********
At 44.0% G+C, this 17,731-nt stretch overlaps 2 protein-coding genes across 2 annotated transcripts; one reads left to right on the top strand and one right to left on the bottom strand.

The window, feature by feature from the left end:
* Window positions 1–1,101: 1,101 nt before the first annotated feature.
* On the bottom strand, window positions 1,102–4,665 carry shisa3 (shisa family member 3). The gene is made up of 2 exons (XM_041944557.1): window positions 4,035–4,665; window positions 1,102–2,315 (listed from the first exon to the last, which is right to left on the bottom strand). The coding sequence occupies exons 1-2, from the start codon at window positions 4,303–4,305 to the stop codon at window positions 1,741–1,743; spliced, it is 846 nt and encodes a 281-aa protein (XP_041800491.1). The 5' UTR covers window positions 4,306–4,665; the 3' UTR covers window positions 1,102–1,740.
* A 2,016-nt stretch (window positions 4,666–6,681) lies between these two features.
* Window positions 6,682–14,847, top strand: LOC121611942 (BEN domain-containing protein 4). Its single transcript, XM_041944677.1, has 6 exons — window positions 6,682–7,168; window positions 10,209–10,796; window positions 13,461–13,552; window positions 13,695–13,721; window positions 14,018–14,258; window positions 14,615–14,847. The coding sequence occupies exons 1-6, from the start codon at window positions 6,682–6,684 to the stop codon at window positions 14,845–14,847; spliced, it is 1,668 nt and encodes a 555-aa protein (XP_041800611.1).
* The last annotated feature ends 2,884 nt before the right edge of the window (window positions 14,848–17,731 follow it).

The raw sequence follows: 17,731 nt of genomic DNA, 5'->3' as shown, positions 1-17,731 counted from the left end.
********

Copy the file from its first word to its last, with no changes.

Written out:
At 44.0% G+C, this 17,731-nt stretch overlaps 2 protein-coding genes across 2 annotated transcripts; one reads left to right on the top strand and one right to left on the bottom strand.

The window, feature by feature from the left end:
* Window positions 1–1,101: 1,101 nt before the first annotated feature.
* On the bottom strand, window positions 1,102–4,665 carry shisa3 (shisa family member 3). The gene is made up of 2 exons (XM_041944557.1): window positions 4,035–4,665; window positions 1,102–2,315 (listed from the first exon to the last, which is right to left on the bottom strand). The coding sequence occupies exons 1-2, from the start codon at window positions 4,303–4,305 to the stop codon at window positions 1,741–1,743; spliced, it is 846 nt and encodes a 281-aa protein (XP_041800491.1). The 5' UTR covers window positions 4,306–4,665; the 3' UTR covers window positions 1,102–1,740.
* A 2,016-nt stretch (window positions 4,666–6,681) lies between these two features.
* Window positions 6,682–14,847, top strand: LOC121611942 (BEN domain-containing protein 4). Its single transcript, XM_041944677.1, has 6 exons — window positions 6,682–7,168; window positions 10,209–10,796; window positions 13,461–13,552; window positions 13,695–13,721; window positions 14,018–14,258; window positions 14,615–14,847. The coding sequence occupies exons 1-6, from the start codon at window positions 6,682–6,684 to the stop codon at window positions 14,845–14,847; spliced, it is 1,668 nt and encodes a 555-aa protein (XP_041800611.1).
* The last annotated feature ends 2,884 nt before the right edge of the window (window positions 14,848–17,731 follow it).

The raw sequence follows: 17,731 nt of genomic DNA, 5'->3' as shown, positions 1-17,731 counted from the left end.